Biology can explain why some people prefer to wake up early whereas others only come alive at night.
Scientists nickname early risers “larks” and people who like to stay up late, “owls”. While about 80% of people fall into the middle of the spectrum, only slightly favouring the morning or the night, it is now believed that about 10% of the population are extreme larks and a further 10% are extreme owls. Larks are most alert around noon, function best in the late morning, and are talkative, friendly, and pleasant from around 9 am to 4 pm. Owls, on the other hand, are not really up and running until the afternoon, are at their best later in the day, and most alert around 6 pm.
The body clock
The preference for ‘morningness’ or ‘eveningness’ is a result of variations in circadian rhythms – the rough 24-hour cycle in the physiological processes of living organisms. Also known as the “body clock”, each individual has a unique profile, or chronotype, that describes their rhythmic behaviour over the course of a day, and which can vary significantly from person to person.
The body clock controls sleep-wake patterns by regulating body temperature and hormones such as melatonin and cortisol. A normal circadian rhythm sees melatonin rising just before bedtime and dropping just after waking. The stress hormone cortisol peaks moments before first consciousness, and core body temperature is at its lowest during the middle of the night. A person is therefore inclined to be a lark or an owl depending on whether these chemical changes happen earlier or later than the norm.
Our circadian clocks tend to tick slower or faster depending on age. On average, larks tend to be older, whereas younger university students and twenty-somethings tend to be owls. These age-related tendencies are part hormonal/biological and part social. Hormonal changes that occur as humans age reduce the need for the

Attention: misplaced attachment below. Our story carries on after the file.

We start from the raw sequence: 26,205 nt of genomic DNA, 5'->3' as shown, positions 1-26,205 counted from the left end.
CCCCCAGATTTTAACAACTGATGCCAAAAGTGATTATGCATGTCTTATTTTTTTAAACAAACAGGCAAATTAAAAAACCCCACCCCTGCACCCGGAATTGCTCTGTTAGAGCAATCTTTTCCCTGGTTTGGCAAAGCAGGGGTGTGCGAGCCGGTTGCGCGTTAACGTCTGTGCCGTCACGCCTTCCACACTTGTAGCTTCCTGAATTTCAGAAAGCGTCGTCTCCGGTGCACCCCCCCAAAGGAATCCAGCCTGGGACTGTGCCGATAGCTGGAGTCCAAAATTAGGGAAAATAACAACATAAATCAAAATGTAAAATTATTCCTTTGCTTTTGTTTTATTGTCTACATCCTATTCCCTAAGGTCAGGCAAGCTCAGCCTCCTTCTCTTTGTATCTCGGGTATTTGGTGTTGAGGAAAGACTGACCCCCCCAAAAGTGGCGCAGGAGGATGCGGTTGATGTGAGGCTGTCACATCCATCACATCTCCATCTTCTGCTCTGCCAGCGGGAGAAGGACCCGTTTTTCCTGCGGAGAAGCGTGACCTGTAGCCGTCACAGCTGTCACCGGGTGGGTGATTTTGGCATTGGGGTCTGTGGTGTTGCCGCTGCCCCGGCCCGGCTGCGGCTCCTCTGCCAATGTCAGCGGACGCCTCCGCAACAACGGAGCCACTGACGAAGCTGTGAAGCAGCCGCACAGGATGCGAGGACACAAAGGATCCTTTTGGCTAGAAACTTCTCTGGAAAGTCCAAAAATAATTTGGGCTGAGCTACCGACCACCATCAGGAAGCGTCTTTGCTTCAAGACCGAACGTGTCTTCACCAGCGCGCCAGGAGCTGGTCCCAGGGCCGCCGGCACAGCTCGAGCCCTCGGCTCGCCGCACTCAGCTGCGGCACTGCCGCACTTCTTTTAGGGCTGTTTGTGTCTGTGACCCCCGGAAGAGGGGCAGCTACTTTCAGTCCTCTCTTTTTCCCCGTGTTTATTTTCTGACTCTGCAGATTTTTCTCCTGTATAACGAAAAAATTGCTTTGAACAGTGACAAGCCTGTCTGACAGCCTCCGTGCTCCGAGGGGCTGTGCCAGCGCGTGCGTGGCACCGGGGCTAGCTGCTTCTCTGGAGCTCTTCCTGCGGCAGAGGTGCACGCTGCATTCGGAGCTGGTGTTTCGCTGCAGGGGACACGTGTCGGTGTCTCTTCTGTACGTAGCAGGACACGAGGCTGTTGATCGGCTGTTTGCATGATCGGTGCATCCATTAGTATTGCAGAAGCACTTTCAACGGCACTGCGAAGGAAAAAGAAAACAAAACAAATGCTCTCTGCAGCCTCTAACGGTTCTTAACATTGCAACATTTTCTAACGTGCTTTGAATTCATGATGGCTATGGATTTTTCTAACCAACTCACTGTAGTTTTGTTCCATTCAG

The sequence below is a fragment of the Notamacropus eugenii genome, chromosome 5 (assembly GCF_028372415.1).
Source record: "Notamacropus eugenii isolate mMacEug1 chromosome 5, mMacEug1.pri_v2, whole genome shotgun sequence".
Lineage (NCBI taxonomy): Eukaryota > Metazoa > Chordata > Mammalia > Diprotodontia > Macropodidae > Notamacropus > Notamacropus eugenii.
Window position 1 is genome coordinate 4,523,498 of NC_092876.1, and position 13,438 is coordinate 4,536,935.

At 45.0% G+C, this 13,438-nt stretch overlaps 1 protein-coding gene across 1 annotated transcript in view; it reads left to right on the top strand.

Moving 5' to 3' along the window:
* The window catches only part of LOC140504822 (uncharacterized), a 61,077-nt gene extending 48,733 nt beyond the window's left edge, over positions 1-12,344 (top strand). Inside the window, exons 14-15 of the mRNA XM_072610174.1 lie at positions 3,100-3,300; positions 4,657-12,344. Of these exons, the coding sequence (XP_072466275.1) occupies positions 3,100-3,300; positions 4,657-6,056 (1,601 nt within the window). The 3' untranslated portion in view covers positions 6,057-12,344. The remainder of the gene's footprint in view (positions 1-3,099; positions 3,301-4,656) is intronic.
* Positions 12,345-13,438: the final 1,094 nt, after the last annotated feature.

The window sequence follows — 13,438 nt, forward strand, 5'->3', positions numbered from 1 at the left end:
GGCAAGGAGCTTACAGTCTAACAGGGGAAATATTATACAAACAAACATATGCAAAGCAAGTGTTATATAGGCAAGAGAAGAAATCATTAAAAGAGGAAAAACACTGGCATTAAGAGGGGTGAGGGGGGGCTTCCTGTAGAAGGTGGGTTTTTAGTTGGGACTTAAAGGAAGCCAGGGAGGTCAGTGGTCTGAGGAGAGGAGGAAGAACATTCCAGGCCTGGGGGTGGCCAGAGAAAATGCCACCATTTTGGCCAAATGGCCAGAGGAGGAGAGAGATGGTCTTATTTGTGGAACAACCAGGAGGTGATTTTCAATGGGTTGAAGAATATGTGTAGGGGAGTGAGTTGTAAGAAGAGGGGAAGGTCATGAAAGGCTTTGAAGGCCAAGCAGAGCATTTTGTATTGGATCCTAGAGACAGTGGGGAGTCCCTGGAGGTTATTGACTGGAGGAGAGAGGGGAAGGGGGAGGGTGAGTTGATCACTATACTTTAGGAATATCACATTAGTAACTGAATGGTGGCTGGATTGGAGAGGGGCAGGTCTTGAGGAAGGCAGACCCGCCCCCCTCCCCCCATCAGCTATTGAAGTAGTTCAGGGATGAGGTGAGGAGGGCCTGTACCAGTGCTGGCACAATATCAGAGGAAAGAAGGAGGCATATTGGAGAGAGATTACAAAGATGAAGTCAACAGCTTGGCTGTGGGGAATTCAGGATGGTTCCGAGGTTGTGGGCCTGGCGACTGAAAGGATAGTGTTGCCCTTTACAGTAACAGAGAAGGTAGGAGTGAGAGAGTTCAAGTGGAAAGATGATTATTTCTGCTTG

longer periods of sleep required by the young. In addition, light exposure is constantly resetting our clocks: as we grow older our corneas and retinas cloud with age, reducing our light intake. Middle-aged adults saddled with many responsibilities also tend to forget their intrinsic biological clocks and reprogram their cycles to fit their demanding schedules. University students, on the other hand, are often notorious night owls due to academic and social pressures.
Till Roenneberg at the University of Munich is especially concerned with the sleep cycle of adolescents. In a landmark study of the sleeping habits of 25,000 people aged between 8 and 90, Roenneberg calculated the “mid-point” of each person’s sleep cycle – the time halfway between when they went to bed and when they woke up on days free of work obligations.
He found that children tend to sleep later and later in the morning until they reach about age 20. At that point, there is an abrupt change in sleeping habits, and the mid-point starts getting earlier and earlier again. Roenneberg believes such a sudden shift suggests a biological cause and serves as the first-ever maker for the end of adolescence. The study also reflects the trend for girls to mature faster than boys: the women in the study that slept the latest were 19.5 years of age compared to 20.9 years of age for the men. Roenneberg’s research involving teenagers has highlighted the unique sleep needs required by this age group: adolescents sleeping late should no longer be considered lazy, but as exhibiting normal biological traits for their age.